First, let me say that when Inktober began, I had no intentions of creating drawings or narratives that included cruelty and violence. These things are not part of my life, and I have no idea why these concepts are emerging in my drawings. OK, so maybe I do watch too many true crime shows with my husband. Maybe I do read too many books about criminal behavior. All the same, it’s been quite a surprise to find these disturbing elements appearing in my drawings.
Or maybe it’s just that the stark blackness of ink against white paper tends to lend itself to dark thoughts. Even though I started with friendly doodle monsters, maybe the association of October and evil worked its way into my brain and turned my thoughts to more life-like monsters — the ones who dwell among us.
Today’s drawing was based on bottle for the prompt word, and in light of the dysfunctional family members who have sprung forth from my pens and markers, my first thought was the obvious one. I would draw one of Cruel Stepfather’s whiskey bottles.
But I didn’t stop there. I placed the bottle on the table and then — I have no idea why I did this — I added a gun.
I often make notes to myself on my drawings, and I quickly added a few words here.
Yes, whiskey and guns are a dangerous, and often deadly combination.
Putting aside the emotions involved here, I will say that I actually enjoyed drawing the whiskey bottle. It gave me a chance to use a bit of what I’ve learned about perspective in recent weeks. It was nice to discover a leading edge in something as simple as a whiskey bottle.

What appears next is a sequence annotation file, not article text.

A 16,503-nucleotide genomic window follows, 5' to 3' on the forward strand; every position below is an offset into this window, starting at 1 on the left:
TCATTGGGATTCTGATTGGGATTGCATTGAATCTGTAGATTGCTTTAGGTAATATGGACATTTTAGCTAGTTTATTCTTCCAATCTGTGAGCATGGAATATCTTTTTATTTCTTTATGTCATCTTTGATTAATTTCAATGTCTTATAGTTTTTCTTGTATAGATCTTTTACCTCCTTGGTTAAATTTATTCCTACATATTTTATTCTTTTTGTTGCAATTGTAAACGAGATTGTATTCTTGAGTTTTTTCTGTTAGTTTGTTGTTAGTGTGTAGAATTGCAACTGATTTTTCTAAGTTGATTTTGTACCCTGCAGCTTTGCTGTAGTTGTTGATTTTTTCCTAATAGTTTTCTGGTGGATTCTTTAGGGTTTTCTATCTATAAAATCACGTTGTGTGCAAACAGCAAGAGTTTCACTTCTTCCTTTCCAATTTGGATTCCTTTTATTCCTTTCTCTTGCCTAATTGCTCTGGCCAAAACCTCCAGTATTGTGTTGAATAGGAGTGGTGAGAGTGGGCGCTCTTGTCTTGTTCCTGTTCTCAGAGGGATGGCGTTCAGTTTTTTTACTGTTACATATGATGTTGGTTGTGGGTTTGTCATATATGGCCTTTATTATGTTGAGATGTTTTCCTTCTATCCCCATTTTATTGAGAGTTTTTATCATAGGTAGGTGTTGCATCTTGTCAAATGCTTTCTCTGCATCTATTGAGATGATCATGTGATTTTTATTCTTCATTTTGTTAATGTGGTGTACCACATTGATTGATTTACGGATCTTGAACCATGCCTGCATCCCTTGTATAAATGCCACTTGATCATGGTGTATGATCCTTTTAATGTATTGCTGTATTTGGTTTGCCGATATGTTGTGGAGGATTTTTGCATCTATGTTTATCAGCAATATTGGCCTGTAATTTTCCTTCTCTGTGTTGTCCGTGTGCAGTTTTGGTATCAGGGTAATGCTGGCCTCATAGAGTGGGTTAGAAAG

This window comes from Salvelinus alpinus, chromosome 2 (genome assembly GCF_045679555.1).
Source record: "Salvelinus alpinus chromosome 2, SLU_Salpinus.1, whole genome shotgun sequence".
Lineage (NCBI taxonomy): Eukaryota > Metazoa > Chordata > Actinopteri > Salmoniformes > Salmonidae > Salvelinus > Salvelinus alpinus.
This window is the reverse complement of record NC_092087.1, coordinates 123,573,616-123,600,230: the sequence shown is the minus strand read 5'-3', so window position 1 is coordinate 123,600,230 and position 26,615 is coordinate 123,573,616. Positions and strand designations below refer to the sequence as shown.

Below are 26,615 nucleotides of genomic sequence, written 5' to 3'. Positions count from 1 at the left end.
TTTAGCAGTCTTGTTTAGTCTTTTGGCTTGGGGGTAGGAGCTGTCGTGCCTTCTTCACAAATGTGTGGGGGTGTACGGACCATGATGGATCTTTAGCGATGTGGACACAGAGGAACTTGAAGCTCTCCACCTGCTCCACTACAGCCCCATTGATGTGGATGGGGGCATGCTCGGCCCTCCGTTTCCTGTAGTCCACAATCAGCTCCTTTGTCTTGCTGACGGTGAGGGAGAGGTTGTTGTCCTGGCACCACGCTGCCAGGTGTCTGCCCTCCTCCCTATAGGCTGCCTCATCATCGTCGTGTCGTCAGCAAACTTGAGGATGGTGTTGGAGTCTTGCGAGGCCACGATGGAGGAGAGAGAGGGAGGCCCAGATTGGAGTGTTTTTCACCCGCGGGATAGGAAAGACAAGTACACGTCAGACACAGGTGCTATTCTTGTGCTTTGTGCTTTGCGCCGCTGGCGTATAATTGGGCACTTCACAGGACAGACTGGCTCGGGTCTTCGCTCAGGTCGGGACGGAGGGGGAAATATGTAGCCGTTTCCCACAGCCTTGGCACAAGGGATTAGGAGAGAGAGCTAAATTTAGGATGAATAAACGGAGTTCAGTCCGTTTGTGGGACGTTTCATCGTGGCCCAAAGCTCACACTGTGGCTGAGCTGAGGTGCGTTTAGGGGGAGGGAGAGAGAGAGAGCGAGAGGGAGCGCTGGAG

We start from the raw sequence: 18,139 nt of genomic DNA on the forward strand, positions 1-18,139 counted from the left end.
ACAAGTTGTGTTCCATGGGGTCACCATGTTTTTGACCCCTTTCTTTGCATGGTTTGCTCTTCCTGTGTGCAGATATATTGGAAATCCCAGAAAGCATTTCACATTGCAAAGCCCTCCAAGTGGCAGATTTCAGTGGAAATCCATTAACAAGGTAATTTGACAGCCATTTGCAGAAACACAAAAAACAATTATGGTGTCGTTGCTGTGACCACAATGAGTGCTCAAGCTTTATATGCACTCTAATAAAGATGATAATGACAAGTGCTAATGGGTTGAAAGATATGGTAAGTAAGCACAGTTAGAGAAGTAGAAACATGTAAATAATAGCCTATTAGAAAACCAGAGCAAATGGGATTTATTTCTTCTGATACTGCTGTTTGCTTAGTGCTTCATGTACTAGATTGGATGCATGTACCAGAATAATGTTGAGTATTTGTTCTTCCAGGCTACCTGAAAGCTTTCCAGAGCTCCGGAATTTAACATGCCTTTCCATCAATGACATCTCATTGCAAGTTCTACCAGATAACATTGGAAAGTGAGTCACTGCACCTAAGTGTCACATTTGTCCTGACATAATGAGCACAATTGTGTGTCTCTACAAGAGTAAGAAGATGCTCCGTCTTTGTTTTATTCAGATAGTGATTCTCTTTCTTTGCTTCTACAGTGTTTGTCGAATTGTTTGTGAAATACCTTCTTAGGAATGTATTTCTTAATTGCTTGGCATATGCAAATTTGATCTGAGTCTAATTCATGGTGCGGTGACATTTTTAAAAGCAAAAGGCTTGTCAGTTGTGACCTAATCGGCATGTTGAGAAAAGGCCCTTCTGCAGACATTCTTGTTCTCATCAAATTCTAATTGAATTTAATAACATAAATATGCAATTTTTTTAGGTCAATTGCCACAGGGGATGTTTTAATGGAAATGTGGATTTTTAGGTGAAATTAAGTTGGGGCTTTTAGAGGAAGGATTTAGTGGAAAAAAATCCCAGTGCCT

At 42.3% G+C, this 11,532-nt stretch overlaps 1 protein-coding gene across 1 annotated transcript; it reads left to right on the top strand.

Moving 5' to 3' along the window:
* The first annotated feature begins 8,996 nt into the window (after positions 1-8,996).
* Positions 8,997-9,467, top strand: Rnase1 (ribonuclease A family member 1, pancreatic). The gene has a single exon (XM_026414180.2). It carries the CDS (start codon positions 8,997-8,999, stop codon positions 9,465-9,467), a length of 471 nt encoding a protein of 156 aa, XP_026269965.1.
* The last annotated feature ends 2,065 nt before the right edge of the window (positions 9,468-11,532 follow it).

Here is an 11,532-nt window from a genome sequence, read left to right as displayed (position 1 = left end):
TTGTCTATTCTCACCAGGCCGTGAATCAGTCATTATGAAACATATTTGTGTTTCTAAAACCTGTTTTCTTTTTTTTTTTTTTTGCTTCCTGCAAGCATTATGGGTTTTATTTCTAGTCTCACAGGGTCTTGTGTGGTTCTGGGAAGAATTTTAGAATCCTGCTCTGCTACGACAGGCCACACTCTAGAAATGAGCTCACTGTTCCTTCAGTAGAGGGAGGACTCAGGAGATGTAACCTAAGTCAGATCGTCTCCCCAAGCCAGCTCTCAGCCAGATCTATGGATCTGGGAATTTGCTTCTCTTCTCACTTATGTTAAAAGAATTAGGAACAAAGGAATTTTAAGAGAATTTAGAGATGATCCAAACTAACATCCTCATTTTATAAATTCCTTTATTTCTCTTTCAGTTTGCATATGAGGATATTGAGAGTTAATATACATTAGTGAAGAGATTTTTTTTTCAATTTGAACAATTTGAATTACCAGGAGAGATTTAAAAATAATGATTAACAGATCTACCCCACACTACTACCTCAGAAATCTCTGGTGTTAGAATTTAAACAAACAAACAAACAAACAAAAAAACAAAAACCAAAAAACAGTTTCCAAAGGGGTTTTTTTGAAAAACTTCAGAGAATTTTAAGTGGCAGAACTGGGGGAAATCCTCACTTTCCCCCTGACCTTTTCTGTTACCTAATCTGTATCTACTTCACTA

Now, the table… not such great perspective, but it serves its purpose, I think. And the drawing serves its purpose for the bottle prompt.
As for educational info, I won’t go into any depressing statistics about gun violence or alcoholism, or any combination thereof. Instead, on a lighter note, what’s with the differences between whisky and whiskey? You’ve probably seen it spelled both ways.
Here’s what Wikipedia has to say:
Much is made of the word’s two spellings: whisky and whiskey. There are two schools of thought on the issue. One is that the spelling difference is simply a matter of regional language convention for the spelling of a word, indicating that the spelling varies depending on the intended audience or the background or personal preferences of the writer (like the difference between color and colour; or recognize and recognise), and the other is that the spelling should depend on the style or origin of the spirit being described. There is general agreement that when quoting the proper name printed on a label, the spelling on the label should not be altered.
The spelling whiskey is common in Ireland and the United States, while whisky is used in all other whisky producing countries. In the US, the usage has not always been consistent. From the late eighteenth century to the mid twentieth century, American writers used both spellings interchangeably until the introduction of newspaper style guides. Since the 1960s, American writers have increasingly used whiskey as the accepted spelling for aged grain spirits made in the US and whisky for aged grain spirits made outside the US. However, some prominent American brands, such as George Dickel, Maker’s Mark, and Old Forester (all made by different companies), use the whisky spelling on their labels, and the Standards of Identity for Distilled Spirits, the legal regulations for spirit in the US, also use the whisky spelling throughout.
Truthfully, that’s more than I ever wanted to know about whiskey, and I’m ready to move on to the next prompt on my Inktober list. Let’s hope it’s something cheerful.